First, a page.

And speaking of pumpkins, I hope you are enjoying the beautiful season as you watch your own little "pumpkins" learn and grow this year!  :)



Wednesday, October 8, 2014

Homeschool Theme: Apples!


September was apple month, and I started it off by leaving this little treat and note on each child's desk the first school day in September.   It is a tradition I hope to keep up - welcoming each month with a little something for the kids in the school room.  :)

In addition to those below, I had some other activities I wanted to take pictures of.  However, it quickly became apparent that if I waited too much longer, it might be November before the post was up.  Thus, I decided to just make do with the pictures I have.


Bobbing for apples!  I would call out a sight word and my youngest would find the word and "bob" for that apple.  He did not use his teeth but scooped the apples out with a utensil.  However, if you are feeling ambitious, your kids could use their teeth.  

My eldest also wanted a turn so I adapted the activity to one of her subjects.  I would call out an English word, and she had to "bob" for the apple with the matching Latin translation.

Additional possibilities for this game could be bobbing for apples containing certain letters, matching sounds, numbers, math facts, vocabulary (just call out a definition and the child finds the matching word apple), etc.  BTW - the apples are simply circles cut out of red craft foam.


I honestly can't remember where I found this handy green apple "thing" (ice cube tray?) - maybe Target last year?  I wrote numbers inside with a wet erase marker and my son had to place the correct number of "seeds" inside each apple (we used beans because I did not have apple seeds ready).


I saw this activity on a website years and years ago and thought it was cute.  I made it for my daughter when she was young and now my little man gets to enjoy it as well!  The green pipe cleaners are little worms that he had to match up with the holes on each apple.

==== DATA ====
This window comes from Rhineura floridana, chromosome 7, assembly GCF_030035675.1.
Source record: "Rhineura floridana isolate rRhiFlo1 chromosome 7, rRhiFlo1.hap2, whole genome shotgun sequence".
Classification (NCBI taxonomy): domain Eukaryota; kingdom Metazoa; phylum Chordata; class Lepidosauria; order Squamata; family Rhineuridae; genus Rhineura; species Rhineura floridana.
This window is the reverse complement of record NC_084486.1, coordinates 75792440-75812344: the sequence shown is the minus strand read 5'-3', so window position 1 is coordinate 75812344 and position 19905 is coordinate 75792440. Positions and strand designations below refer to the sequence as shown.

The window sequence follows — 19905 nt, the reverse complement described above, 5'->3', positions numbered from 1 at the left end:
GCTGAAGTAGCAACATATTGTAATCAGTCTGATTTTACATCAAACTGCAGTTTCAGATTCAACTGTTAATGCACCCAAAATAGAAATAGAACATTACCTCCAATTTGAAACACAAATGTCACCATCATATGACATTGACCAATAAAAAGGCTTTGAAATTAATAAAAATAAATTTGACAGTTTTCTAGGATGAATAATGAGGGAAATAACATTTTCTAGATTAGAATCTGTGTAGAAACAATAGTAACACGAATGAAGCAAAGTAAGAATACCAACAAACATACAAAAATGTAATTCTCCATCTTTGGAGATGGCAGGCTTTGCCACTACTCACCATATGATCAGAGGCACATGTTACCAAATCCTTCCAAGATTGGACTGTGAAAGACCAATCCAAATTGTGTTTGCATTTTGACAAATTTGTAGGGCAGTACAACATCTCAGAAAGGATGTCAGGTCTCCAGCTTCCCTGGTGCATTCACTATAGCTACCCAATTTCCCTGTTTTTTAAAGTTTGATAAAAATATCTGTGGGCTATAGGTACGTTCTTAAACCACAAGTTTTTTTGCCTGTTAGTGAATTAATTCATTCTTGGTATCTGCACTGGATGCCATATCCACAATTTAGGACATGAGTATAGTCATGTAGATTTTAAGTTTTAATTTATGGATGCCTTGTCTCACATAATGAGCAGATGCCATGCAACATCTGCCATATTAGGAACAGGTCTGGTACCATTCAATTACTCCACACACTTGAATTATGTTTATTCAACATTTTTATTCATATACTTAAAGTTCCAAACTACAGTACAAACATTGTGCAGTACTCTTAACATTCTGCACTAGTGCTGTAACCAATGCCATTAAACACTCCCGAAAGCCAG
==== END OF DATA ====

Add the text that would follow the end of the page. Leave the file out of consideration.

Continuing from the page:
We also practiced sorting good and bad apples.  My daughter would look under each "apple" for a spelling word.  Some words I spelled correctly and some incorrectly.  It was her job to sort each into  the appropriate pile based on the spelling of the word.


This was another sorting activity for pronouns (subject, possessive, object of).  My daughter would push the word worms through the correct apple hole.


Apple bingo is a great homeschool activity because children of different skill levels can all participate together.  For our family, I would call out a number and my youngest would find that number on his tree (covering it with a pom pom "apple"), while my eldest and her friend would find the math fact which matched the "answer" I called out and cover it on their trees.

We also used one of the same trees to practice making our sight word for the week!


Even if you don't live near an orchard, you can still pick apples!  I used a green vinyl tablecloth for the top of the tree (they run about $1 or $1.50 in the Walmart party section).  The trunk was made from wrinkled up packing paper and the apples were cheap red paper plates (I think they were about $1 as well - found in the Walmart party section).

This is another excellent activity for more than one age/skill level.   We used it for more math fact practice.  I would call out an "answer" (ex. 6), and my daughter and her friend would pick the apple with the matching math fact (ex. 4+2).  My youngest would find and pick that number (6) from his tree.


Who knew caramel apple cups could be educational?  These were a take-home treat the day we had homeschool friends over to celebrate an "apple" theme with activities, games, a craft, etc.  The kids each received one so they could make their own caramel apple at home while learning about liquids and solids, the different processes of changing one form to another (melting, cooling), etc.

Additional activities which I don't have pictures for:

- An artist study of some of Cezanne's paintings of apples (followed by an activity where the kids were given the opportunity to draw their own picture)

- An adorable 3-D apple (life cycle) book my friend purchased on TPT

- apple tasting (unusual kinds) and graphing